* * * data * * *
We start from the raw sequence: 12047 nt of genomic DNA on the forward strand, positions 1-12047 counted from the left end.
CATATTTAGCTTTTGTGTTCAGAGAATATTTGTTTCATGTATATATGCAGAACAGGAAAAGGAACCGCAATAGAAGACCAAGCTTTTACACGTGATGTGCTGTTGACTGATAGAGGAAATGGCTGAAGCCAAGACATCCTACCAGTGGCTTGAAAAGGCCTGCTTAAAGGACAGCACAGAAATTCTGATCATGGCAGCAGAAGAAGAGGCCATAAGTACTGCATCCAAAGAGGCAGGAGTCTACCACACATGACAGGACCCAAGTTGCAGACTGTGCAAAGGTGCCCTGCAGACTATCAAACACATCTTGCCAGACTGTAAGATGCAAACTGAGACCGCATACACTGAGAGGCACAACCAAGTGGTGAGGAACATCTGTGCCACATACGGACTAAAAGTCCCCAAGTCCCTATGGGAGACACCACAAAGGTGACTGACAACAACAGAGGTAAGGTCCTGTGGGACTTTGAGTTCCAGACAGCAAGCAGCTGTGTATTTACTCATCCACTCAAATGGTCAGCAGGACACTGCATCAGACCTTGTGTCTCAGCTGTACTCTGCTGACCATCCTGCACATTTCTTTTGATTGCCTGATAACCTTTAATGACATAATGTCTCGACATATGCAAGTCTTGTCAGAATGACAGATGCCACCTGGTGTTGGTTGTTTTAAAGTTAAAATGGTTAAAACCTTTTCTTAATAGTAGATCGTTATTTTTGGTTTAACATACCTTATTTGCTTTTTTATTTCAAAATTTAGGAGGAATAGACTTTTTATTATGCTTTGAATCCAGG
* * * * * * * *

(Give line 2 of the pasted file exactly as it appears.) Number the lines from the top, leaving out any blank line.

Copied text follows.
CATATTTAGCTTTTGTGTTCAGAGAATATTTGTTTCATGTATATATGCAGAACAGGAAAAGGAACCGCAATAGAAGACCAAGCTTTTACACGTGATGTGCTGTTGACTGATAGAGGAAATGGCTGAAGCCAAGACATCCTACCAGTGGCTTGAAAAGGCCTGCTTAAAGGACAGCACAGAAATTCTGATCATGGCAGCAGAAGAAGAGGCCATAAGTACTGCATCCAAAGAGGCAGGAGTCTACCACACATGACAGGACCCAAGTTGCAGACTGTGCAAAGGTGCCCTGCAGACTATCAAACACATCTTGCCAGACTGTAAGATGCAAACTGAGACCGCATACACTGAGAGGCACAACCAAGTGGTGAGGAACATCTGTGCCACATACGGACTAAAAGTCCCCAAGTCCCTATGGGAGACACCACAAAGGTGACTGACAACAACAGAGGTAAGGTCCTGTGGGACTTTGAGTTCCAGACAGCAAGCAGCTGTGTATTTACTCATCCACTCAAATGGTCAGCAGGACACTGCATCAGACCTTGTGTCTCAGCTGTACTCTGCTGACCATCCTGCACATTTCTTTTGATTGCCTGATAACCTTTAATGACATAATGTCTCGACATATGCAAGTCTTGTCAGAATGACAGATGCCACCTGGTGTTGGTTGTTTTAAAGTTAAAATGGTTAAAACCTTTTCTTAATAGTAGATCGTTATTTTTGGTTTAACATACCTTATTTGCTTTTTTATTTCAAAATTTAGGAGGAATAGACTTTTTATTATGCTTTGAATCCAGG